Climate-heating gases have reached record levels in the atmosphere despite the global lockdowns caused by the coronavirus pandemic, the UN’s World Meteorological Organization has said. There is estimated to have been a cut in emissions of between 4.2% and 7.5% in 2020 due to the shutdown of travel and other activities. But the WMO said this was a “tiny blip” in the continuous buildup of greenhouse gases in the air caused by human activities, and less than the natural variation seen year to year.
The data shows action to cut emissions is currently far from what is needed to avoid the worst impacts of the climate emergency. Scientists calculate that emissions must fall by half by 2030 to give a good chance of limiting global heating to 1.5C, beyond which hundreds of millions of people will face more heatwaves, droughts, floods and poverty.
“The lockdown-related fall in emissions is just a tiny blip on the long-term graph. We need a sustained flattening of the curve,” said Petteri Taalas, the WMO secretary-general. “We breached the global [annual] threshold of 400ppm in 2015 and, just four years later, we have crossed 410ppm. Such a rate of increase has never been seen in the history of our records. CO2 remains in the atmosphere for centuries. The last time the Earth experienced a comparable concentration was 3m-5m years ago, when the temperature was 2-3C warmer and sea level was 10-20 metres higher than now. But there weren’t 7.7 billion inhabitants.”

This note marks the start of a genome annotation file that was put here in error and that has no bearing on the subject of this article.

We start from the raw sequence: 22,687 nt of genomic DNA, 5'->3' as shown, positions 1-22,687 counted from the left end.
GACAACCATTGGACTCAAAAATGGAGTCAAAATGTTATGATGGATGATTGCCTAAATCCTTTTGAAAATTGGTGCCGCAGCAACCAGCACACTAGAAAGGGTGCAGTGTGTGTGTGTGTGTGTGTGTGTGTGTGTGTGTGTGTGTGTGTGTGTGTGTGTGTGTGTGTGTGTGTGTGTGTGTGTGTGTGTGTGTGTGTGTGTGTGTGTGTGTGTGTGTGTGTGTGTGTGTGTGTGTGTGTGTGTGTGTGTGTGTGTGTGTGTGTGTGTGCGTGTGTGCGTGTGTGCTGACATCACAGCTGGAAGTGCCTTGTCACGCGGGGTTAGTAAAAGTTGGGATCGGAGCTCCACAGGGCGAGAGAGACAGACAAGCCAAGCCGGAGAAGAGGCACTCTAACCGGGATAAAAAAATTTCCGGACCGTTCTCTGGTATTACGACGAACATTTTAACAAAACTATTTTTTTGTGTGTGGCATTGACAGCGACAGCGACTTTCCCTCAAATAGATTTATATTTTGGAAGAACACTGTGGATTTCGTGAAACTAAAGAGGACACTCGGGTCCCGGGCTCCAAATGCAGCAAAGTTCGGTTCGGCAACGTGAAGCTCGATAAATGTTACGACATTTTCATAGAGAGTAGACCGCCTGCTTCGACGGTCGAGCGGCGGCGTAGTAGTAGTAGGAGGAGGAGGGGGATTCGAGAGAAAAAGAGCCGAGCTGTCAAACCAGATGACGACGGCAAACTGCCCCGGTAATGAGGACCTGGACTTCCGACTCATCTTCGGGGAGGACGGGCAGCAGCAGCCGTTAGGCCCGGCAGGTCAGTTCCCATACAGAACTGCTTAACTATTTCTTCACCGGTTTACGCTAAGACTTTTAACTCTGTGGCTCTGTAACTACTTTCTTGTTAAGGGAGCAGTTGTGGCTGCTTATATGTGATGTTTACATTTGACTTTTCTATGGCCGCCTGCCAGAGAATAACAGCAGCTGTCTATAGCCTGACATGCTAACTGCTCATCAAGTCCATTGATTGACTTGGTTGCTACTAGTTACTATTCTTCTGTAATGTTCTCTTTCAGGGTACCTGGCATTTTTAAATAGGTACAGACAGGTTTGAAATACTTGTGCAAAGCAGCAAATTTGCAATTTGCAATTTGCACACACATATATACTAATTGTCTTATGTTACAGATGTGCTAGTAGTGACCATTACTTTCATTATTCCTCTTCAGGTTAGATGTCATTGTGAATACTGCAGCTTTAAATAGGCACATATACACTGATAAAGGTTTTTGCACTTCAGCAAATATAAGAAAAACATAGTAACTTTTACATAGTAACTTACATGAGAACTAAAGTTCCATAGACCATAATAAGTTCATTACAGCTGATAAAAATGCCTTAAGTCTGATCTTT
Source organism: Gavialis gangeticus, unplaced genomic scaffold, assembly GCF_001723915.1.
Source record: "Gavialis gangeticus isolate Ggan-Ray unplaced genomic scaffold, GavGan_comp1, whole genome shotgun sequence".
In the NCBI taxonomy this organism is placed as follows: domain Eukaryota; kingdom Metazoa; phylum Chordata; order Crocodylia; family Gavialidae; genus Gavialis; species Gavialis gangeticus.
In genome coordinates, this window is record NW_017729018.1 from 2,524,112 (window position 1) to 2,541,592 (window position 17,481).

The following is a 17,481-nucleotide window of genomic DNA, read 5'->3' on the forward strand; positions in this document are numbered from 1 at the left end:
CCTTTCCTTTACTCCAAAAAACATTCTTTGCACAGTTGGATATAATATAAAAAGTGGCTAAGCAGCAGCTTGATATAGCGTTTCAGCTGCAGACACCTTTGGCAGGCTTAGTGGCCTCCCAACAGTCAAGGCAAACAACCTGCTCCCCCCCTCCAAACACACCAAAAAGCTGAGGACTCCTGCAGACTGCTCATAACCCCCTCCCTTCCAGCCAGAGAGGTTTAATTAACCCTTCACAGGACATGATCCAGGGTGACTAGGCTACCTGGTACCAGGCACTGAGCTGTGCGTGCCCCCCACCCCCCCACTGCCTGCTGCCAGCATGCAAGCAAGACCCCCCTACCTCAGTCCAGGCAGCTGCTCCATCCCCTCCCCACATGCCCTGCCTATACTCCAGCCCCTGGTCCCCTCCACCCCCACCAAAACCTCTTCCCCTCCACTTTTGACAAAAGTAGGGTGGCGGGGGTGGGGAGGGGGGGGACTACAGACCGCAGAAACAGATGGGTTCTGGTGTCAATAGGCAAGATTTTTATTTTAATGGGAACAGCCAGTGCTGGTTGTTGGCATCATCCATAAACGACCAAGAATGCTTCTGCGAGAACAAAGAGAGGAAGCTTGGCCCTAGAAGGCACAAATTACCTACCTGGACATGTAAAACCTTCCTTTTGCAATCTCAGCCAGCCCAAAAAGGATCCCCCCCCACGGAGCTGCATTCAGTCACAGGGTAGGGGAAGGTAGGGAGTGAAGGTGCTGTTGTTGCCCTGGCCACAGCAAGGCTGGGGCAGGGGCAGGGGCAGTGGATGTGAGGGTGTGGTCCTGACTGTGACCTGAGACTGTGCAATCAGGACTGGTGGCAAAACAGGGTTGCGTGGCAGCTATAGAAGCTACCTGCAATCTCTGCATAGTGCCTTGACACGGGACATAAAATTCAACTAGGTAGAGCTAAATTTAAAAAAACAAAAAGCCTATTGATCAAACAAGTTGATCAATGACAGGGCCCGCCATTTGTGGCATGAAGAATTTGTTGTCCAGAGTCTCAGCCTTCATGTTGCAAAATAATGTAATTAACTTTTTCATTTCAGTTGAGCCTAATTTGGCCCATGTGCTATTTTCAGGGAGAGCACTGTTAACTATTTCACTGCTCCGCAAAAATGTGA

Talaas said a “complete transformation of our industrial, energy and transport systems” was needed. “The changes are economically affordable and technically possible and would affect our everyday life only marginally,” he said. “It is welcome that a growing number of countries and companies have committed themselves to carbon neutrality. There is no time to lose.”
The word missing from Talaas' statement is profitability